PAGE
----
She glistens green under the lights, the smell of martinis downed now in a pungent aroma of olive oil. She twists, she turns, she rolls. Her nipples are enormous like small stiff corks. She does a half splits and touches herself provocatively.
She shocks even this audience, as she massages her labia in front of us. She dances and spins and slides and turns. Her bush is well-trimmed and her pussy an exciting red gash between her legs. The oil gleams off of her.
Fifteen minutes of this climax.
The dancer stands. Walks to the front of the stage. A smirk on her face. She puts a hand between her thighs and opens her legs. She holds the hand aloft and reveals the steel ball with which she has been dancing all the while.
She pops the ball in her mouth and the lights go down.
This solo for Lisbeth Gruwez reveals her talents beautifully. Reveals herself beautifully. Speed, agility, humour, singing voice, comfort with her sexuality, her amazing body.
On the other hand, I am hard-pressed, besides a personal appreciation for Lisbeth Gruwez to understand what it is I am to take away from the show. There is not a club in Vienna which has a more exciting burlesque stage show.
This is more like a visit to an extraordinary burlesque cabaret, a live sex-show as it were.
Perhaps there is value in the falling away of shame from the female body. That there is no need or reason to hid or mask the cunny. This is not a small thing in the prohibitions of our culture. Even the most daring of artists avoided showing us the rosebud. A woman celebrating her perfect physical triumph?
Or is it just provocation for effect, art porn for effetes? Perhaps Fabre is attacking dance itself – almost all dance serves as the revelation of the human body. All dance is, as it were, porn. This one is just stripped of the lofty pretensions of emotion and tantalizing discretion of costume.
I like dance for celebrating the body and for the beauty of the daughters of Terpsichore. To me the show seemed like straight provocation, exploitation of Lisbeth Gruwez and the audience, taking us to another level of dance – back to its earliest origins in earthy sexuality.
But perhaps we need to be stripped of our pretensions, to have the ballet shown for what at some level it is – striptease in tutus.
We are a long way from the aesthetic realm dance often takes us to, of archetypes of love and sacrifice and beauty.
Fabre’s provocation is more impressive in a collective piece. A single dancer can hardly carry the load. A solo runs out of itself. The layers of meaning and symbol not as rich. Having seen two solo pieces since his masterwork of last year Je suis sang, I have to say I am disappointed. Not to have seen the show – for if you are not offended by the naked and sexual female human body, you will rarely see a more pure display – but that at the end of the path, Fabre leads us holding nothing but those wild impressions.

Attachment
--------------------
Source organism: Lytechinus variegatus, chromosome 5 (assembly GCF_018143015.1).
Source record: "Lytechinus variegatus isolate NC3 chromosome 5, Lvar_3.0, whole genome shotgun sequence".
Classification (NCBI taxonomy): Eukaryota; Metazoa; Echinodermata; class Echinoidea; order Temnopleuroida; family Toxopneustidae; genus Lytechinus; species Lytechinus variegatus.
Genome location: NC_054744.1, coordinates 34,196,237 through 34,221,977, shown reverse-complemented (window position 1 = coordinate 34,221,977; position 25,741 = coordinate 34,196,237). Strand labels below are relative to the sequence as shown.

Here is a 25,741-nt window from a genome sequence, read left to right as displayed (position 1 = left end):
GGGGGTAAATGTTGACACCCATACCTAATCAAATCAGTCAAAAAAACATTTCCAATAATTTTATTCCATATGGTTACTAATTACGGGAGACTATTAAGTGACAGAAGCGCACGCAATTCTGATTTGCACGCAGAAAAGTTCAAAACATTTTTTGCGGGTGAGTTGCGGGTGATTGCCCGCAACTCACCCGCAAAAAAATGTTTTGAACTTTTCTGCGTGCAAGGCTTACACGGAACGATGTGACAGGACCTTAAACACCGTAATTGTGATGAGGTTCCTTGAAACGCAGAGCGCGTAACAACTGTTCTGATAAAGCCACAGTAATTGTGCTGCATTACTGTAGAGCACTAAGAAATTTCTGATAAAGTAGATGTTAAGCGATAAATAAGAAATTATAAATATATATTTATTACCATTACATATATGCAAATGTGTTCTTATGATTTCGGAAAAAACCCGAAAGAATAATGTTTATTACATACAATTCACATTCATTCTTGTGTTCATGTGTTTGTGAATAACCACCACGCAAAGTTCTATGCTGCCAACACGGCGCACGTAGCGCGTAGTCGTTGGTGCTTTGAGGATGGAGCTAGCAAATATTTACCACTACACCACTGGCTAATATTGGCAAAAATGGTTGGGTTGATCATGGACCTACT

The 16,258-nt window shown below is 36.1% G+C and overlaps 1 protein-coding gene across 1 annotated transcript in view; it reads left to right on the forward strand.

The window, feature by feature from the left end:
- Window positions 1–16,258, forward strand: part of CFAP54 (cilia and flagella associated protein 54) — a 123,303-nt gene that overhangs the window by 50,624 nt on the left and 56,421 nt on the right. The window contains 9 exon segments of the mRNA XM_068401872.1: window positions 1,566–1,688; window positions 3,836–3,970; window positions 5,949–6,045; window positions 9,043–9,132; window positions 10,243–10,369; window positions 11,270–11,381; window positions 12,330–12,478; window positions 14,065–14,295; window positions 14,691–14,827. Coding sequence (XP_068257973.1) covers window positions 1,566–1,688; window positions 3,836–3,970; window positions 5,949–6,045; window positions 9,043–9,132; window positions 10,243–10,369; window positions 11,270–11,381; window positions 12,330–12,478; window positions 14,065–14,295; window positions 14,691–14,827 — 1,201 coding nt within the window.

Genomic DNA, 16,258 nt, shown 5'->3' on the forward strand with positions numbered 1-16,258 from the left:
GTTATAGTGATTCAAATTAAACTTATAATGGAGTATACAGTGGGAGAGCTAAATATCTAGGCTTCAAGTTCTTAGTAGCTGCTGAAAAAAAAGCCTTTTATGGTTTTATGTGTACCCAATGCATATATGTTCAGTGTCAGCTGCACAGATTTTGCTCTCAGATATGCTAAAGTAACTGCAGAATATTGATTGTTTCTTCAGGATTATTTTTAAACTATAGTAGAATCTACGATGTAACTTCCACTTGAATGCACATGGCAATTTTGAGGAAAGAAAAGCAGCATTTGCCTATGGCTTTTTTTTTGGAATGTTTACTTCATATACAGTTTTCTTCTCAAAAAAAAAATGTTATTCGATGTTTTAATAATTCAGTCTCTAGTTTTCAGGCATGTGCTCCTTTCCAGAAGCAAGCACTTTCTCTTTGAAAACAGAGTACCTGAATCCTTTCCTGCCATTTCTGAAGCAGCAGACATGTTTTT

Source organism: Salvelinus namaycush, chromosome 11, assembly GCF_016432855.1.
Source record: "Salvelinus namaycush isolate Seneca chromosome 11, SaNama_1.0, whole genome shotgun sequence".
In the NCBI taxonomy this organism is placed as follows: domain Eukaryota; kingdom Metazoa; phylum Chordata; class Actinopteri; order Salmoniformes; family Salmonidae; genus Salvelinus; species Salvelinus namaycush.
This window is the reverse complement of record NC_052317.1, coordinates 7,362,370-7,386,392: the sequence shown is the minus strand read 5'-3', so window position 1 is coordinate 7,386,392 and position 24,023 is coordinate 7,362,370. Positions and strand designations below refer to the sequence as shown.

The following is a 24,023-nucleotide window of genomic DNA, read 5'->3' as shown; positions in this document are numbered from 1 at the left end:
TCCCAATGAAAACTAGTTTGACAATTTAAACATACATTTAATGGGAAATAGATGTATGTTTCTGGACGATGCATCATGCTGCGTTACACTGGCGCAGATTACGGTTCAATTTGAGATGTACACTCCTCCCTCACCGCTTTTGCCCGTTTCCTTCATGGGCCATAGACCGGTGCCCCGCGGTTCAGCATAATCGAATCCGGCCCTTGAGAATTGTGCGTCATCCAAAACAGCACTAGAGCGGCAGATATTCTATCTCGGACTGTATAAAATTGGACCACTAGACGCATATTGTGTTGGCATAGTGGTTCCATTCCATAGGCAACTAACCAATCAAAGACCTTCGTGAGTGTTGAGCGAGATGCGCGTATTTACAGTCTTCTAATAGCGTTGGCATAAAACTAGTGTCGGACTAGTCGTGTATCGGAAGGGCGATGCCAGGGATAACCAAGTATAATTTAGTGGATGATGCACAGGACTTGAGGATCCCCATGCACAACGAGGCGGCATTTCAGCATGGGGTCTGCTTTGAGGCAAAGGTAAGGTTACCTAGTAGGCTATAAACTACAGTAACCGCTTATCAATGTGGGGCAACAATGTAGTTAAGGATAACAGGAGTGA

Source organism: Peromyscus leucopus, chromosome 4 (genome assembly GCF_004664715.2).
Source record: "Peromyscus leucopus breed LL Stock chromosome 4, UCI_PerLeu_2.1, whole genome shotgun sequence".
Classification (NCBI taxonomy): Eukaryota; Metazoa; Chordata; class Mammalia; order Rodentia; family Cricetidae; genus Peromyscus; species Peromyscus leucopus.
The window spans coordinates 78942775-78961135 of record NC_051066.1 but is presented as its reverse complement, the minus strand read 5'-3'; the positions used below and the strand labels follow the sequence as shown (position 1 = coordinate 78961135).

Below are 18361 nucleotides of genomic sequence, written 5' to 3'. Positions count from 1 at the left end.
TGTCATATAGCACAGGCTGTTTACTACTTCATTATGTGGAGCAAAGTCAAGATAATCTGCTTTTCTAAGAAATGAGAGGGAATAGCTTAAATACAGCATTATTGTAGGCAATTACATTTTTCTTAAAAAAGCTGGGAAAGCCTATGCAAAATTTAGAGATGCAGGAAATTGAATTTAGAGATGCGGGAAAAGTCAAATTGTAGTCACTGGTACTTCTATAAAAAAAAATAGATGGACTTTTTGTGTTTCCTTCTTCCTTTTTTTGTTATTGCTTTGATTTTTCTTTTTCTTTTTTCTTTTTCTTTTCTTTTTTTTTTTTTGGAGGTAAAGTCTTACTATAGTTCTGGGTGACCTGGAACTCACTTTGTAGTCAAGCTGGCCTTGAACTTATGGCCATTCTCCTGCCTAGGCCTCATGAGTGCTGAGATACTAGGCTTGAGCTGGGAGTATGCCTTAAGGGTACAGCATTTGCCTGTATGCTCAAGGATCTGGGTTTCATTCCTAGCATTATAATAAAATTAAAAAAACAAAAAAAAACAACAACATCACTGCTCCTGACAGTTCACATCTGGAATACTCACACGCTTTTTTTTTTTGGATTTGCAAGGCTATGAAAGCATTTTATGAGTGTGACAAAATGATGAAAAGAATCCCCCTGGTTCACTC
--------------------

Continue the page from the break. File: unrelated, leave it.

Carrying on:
ADDENDUM: Feminist interpretation of Quand l’uomo principale è una Donna.
I was very curious about the reaction of the two young women with whom I saw Quand l’uomo principale è una Donna, as I had my own reservations about the pornographic aspect. Their reaction shocked and disappointed me. They loved the show. But on a single condition – that the olive oil was Lisbeth Gruwez’s idea.
In this case it was celebration of the female body and liberating. If the dance were Jan Fabre’s idea, the show would be exploitation, disturbing and vile.
As a man, I find this double standard atrocious. To a female artist, all is permitted. To a male creator, strict boundaries. Some strange mirror image of the Taliban.
Photos © Wonge Bergmann
December 20th, 2004 §
No Jane Austen heroines for me
all prose and no poetry,
reason and norm insistent
in every dawn and
a faultless sense of society,
I’ll dally to ventilate
the tight sphincter which cramps
her every breath
in hope to release the emotions
stifled so long below.
Hopeless though, these women –
function of their most intimate organs
governed so strongly from the head
and not the heart. One pure breath
of unfiltered emotion, more, sadly
than six months of stifling devotion.
December 13th, 2004 §
A darkened section of Vienna. Just off the ring but nothing but blackness and the massive wood and iron doors of old warehouses. A voice rises tormented and beautiful into the night. A futuristic baroque. It must be here.
You push the heavy wood door, peer inside. An almost black space. People wander randomly in the distance. It doesn’t look like a dance show at all. You enter and pass a small table where you give your credentials.
The voice sings insistently, beautifully fragmented.
Labyrinth | Saskia Hölbling and Katia Plaschka at the Semper Depot Continues »